We’d been talking about, planning, and dreaming about becoming expats for a very long time. Choosing Mexico as our first foray was not even on our radar scope until quite recently. So, friends and family ask, why Mexico? Of all the possibilities, how did Mexico become the focal point?
When we first started discussion a move outside the U.S., we focused primarily on Ecuador. I did all the usual vetting: International Living magazine, websites, blogs, books and the like. We focused primarily on Cuenca or Loja. Neither of us are beach people and we both like cooler weather, so the coast was out.
Good friends of ours made a similar decision and they executed pretty quickly. They took an exploratory (which we had yet to do) and decided on Manta. They adjusted pretty well and then came the earthquake in 2016. Manta was close to the epicenter and was badly damaged. Our friends had to quickly escape.
In addition to the earthquake (as if that wasn’t enough), they had issues with internet connectivity, which for us is mission critical. So with their direct experience and the relatively long travel distance to Ecuador, we moved it down on the list and began to explore anew.
Our friends told us that several of their friends in Manta were exploring Lake Chapala as an option. We had not really considered choosing Mexico as an option (oh, my, those drug wars and murders and don’t drink the water!).
Still, we started looking there. We discovered plenty of online resources. Plus, Bonita had already visited Mexico a couple of times in her life, so she was encouraging.
We started evaluating our must-haves. Availability of reliable internet connections? Check. Great weather? Check. Easy transit? Check. We were starting to become comfortable with choosing Mexico.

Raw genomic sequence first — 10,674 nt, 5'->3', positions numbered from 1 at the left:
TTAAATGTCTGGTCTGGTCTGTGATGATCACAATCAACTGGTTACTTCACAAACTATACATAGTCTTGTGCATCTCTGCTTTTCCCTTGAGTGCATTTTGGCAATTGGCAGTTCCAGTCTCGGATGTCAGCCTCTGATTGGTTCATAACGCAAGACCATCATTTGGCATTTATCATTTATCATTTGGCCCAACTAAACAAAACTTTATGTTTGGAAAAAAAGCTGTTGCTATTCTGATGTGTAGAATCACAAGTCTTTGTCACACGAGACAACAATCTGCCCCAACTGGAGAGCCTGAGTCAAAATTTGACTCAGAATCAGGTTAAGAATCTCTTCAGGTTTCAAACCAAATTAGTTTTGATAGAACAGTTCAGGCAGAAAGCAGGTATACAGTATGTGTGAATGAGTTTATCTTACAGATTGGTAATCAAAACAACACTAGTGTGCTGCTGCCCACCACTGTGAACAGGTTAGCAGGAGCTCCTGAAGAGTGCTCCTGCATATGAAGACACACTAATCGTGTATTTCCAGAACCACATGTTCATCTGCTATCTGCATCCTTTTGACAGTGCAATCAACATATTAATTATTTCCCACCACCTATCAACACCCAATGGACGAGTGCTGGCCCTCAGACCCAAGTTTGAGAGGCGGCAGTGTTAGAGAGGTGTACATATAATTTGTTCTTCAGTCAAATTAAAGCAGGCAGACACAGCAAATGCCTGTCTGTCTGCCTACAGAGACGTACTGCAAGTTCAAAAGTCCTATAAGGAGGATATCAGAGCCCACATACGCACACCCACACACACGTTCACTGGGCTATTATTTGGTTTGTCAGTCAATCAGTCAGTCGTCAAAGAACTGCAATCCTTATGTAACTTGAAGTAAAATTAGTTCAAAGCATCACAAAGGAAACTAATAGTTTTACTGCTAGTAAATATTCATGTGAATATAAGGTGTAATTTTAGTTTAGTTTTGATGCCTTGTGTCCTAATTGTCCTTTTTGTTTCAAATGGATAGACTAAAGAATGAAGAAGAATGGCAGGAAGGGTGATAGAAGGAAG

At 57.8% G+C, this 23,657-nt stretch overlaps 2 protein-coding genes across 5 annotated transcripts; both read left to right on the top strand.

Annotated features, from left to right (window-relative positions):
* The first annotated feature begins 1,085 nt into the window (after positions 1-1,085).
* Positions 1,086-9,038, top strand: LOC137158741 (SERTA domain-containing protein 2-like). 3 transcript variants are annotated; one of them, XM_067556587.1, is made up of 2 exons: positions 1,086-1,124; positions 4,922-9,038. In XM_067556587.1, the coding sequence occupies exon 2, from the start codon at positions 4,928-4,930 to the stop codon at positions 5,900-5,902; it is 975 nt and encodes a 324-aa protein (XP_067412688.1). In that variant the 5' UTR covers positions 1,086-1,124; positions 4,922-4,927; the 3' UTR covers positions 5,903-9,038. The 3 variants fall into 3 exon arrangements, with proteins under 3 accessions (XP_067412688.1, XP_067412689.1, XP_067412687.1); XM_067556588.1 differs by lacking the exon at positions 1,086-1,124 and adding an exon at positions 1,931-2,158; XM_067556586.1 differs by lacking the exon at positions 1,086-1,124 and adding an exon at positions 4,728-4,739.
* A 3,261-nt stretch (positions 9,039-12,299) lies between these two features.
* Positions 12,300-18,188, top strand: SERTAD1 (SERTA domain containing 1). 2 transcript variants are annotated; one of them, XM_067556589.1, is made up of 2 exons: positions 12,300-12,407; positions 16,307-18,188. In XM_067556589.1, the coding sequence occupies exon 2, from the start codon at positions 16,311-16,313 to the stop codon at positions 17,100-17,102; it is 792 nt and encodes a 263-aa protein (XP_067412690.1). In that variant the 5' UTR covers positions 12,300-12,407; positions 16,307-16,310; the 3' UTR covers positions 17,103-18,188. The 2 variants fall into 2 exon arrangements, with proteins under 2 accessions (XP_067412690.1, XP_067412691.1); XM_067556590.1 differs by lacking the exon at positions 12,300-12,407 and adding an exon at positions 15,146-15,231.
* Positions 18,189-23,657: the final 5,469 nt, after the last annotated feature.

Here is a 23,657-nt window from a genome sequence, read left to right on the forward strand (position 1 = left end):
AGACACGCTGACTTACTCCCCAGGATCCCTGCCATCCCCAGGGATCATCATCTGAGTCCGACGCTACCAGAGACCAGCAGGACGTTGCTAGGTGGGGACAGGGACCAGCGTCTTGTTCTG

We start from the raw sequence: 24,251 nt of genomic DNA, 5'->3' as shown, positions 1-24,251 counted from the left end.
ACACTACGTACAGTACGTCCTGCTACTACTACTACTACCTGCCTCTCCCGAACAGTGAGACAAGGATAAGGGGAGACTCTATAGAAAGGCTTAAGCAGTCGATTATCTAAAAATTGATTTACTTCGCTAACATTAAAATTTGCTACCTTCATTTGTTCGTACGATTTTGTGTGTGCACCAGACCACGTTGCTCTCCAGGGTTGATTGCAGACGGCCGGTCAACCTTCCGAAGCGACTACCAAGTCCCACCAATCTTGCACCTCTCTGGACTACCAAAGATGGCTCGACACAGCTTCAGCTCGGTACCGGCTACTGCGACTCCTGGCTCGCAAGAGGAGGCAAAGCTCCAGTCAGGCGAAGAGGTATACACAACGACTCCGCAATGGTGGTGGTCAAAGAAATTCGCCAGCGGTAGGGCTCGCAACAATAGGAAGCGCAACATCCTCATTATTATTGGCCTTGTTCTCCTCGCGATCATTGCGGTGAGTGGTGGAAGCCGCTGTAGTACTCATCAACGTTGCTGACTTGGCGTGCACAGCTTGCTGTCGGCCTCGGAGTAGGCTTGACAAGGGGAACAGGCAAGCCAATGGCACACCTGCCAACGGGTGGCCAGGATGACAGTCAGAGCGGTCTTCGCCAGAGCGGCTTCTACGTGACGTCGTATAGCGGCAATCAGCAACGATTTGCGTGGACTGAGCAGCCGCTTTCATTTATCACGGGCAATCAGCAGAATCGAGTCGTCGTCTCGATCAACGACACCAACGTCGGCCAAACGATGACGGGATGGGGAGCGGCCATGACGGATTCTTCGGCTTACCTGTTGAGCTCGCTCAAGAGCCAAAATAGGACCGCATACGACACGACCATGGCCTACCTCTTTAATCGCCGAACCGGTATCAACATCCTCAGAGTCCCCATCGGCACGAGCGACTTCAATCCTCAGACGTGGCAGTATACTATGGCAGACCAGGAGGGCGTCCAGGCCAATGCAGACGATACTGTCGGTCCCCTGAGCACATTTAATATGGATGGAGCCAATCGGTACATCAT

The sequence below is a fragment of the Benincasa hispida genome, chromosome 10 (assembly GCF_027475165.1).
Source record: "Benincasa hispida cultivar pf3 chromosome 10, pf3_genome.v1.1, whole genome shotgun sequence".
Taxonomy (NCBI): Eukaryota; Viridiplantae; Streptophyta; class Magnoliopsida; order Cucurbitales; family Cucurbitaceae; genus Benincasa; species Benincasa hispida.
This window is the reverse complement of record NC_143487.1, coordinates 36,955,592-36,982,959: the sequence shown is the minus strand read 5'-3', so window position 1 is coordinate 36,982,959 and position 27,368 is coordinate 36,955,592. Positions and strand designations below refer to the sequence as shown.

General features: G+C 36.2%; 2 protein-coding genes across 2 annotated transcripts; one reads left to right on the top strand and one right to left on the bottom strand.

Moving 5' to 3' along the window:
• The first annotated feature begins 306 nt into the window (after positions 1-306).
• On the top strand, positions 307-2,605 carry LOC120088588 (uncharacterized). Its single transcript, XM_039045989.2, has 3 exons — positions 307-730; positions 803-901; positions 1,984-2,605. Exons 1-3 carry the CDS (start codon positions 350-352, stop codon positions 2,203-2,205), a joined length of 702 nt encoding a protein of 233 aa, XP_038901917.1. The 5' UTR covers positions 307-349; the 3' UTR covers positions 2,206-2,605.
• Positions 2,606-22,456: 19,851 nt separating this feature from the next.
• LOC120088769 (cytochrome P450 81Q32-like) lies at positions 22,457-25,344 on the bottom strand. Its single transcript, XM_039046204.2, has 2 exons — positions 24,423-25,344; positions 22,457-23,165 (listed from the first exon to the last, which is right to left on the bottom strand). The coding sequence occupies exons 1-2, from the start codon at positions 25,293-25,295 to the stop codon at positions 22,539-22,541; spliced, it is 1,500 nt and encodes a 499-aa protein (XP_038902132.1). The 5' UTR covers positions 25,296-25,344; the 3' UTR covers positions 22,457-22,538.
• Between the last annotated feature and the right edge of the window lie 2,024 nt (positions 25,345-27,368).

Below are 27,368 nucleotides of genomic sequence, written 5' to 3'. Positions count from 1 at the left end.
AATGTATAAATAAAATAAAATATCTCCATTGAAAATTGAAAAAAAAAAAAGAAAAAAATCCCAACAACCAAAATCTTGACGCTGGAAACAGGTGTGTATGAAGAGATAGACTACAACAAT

Were we concerned about the blizzard of negative publicity rampant in the U.S. about Mexico? About how “dangerous” it is? Of course. Yet, we also knew enough to undertake our own evaluation.
First, Bonita had been to Mexico as a tourist. She had had very pleasant experiences.
Second, I had travel experience in so-called dangerous zones. Back in 1999 I had visited Ireland. You may have to dredge your memory on that one, but at the time, the U.S. news was brimming with reports of street wars, murders, drive-bys and violence between Catholics and Protestants all stirred up in a stew of political drama with England and Ireland.
When friends heard I was going, I got severe warnings about how dangerous it was.
Of course, I flew to Dublin, stayed in Dublin, and loved Dublin. Turns out, all the “danger” was happening in Belfast, hundreds of miles away and then, only in a few neighborhoods. Now, should I be afraid to visit New York City because there are areas in NYC that I should avoid? I posit no. Just don’t go there and I’ll be fine.
Same in Ireland in 1999 and same in Mexico, 2017 and 2018.
So, having done our research, it was time for both of us to venture on an exploratory trip, which I will discuss in a subsequent post.